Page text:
3. On Good Friday, Mary stands by her Son at the foot of the Cross.  Since the fall, to differing degrees, there has been strife in the relationship between men and women, between husbands and wives.  The relationship between Mary and Jesus is preserved rom this.  She is a companion of Christ.  She is with her son in the work of redemption.  The graces that he won for us pass through her hands on their way to us.  She intercedes for us to her son as she interceded at the wedding feast of Cana.  “They have no wine…Do whatever he tells you” (John 2:3,5)  
  4. In the Assumption, Mary is preserved from the bodily corruption resulting from death, where Even experience the corruption of death.
Eve’s Curse (from sin)Mary’s Blessing
Loss of Innocence (“their eyes were opened” (Genesis 3:7))Immaculate Conception: Preserved from Original Sin
Pain of Childbirth (Genesis 3:16)Annunciation: Virgin Mother
“Urge for your husband who will rule over you.” (Genesis 3:16)Good Friday: Companion of Christ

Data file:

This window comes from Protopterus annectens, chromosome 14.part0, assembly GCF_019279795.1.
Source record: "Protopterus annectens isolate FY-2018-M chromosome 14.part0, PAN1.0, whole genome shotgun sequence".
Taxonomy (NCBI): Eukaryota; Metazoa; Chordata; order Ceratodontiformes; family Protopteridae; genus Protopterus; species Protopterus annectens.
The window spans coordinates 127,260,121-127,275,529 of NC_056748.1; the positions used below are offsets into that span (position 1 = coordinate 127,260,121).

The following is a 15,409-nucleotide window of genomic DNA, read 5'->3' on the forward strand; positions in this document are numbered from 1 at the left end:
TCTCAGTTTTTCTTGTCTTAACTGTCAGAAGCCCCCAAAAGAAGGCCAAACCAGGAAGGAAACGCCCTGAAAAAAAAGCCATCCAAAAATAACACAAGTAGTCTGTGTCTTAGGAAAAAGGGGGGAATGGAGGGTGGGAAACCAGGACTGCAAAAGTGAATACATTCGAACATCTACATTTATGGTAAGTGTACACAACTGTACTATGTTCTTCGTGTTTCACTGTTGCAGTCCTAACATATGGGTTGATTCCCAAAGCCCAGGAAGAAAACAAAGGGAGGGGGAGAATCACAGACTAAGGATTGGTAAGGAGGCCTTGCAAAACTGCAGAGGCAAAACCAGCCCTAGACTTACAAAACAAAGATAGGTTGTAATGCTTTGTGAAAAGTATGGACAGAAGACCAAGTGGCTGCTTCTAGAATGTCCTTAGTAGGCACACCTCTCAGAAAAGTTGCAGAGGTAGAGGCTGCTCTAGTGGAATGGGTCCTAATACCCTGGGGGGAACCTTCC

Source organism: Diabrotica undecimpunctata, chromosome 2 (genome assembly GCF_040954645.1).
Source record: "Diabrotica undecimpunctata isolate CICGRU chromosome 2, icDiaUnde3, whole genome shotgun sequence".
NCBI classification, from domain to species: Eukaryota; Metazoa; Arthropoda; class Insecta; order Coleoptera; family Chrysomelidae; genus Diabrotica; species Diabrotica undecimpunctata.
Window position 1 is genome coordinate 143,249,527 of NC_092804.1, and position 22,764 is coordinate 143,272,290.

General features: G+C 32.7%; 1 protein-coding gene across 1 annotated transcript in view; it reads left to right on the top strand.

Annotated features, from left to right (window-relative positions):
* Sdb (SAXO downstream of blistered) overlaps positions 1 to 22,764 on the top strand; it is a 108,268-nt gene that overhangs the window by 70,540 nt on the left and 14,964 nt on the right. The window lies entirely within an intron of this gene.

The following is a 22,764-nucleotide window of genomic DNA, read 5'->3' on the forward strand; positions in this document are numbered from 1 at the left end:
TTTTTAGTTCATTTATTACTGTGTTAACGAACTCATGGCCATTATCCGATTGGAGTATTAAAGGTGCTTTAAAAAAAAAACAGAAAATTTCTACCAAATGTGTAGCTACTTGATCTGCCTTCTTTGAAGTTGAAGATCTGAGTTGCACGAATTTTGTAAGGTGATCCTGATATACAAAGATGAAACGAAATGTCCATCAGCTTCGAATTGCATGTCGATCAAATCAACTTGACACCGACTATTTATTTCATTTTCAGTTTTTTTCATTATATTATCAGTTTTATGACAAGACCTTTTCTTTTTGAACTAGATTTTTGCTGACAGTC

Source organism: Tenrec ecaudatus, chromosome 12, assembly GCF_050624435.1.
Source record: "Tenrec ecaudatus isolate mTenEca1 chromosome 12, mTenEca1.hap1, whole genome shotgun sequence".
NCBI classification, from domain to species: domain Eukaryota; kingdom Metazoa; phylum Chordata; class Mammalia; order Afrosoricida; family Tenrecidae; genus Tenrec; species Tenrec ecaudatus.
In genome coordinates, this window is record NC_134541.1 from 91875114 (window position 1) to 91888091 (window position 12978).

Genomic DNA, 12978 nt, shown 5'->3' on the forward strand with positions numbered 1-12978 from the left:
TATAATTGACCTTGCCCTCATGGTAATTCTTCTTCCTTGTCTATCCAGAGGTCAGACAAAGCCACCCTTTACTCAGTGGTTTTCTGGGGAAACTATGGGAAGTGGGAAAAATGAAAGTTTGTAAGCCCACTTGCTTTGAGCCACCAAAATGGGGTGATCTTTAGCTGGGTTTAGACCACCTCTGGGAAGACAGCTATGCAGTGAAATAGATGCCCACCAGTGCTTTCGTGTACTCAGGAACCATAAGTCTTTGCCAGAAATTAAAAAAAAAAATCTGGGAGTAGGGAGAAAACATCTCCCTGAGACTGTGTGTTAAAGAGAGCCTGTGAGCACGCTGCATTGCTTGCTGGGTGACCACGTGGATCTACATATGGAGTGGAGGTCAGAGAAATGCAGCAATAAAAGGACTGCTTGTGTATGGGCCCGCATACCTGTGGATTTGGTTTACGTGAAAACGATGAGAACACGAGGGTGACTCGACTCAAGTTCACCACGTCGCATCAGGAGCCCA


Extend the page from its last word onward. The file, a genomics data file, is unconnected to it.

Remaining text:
Death (Genesis 2:17)Assumption: Preserved from Corruption of the Tomb

The dogma of the Annunciation was declared in 1950.  Many of these reflections are taken from the Apostolic Constitution of Pope Pius XII called “Munificentissimus Deus” (“The Most Bountiful God”) which declared the Assumption of Mary as a dogma of the Catholic Faith.

The dogma of the Immaculate Conception had been declared in 1854 (just 96 years earlier) by Pope Pius IX.  Once that was declared, the Assumption naturally followed.  If Mary was preserved from original sin in her conception, it follows that she was preserved from the consequences of sin (death). 

Munificentissimus Deus!  The Most Bountiful God, indeed!  A God who, out of love for us, would provide a remedy for our fall – the woman who would crush the serpent!

We received the Son through her womb and her “yes”.
Now, we receive graces through her hands and her intercession.

Next Saturday, we celebrate the Queenship of Mary.

Raised to glory in Heaven,
may she be raised to glory in our hearts:
Our Mother
Our Lady
Our Queen

Pray for us,
O Holy Mother of God,
that we may be made worthy of the promises of Christ.

God Speaks in the Silence

Homily for 12th Sunday in Ordinary Time (Year A) (Father’s Day)
June 20-21, 2020
Sacred Heart, EGF – Saturday 5:00 PM
Holy Trinity, Tabor – 8:00 AM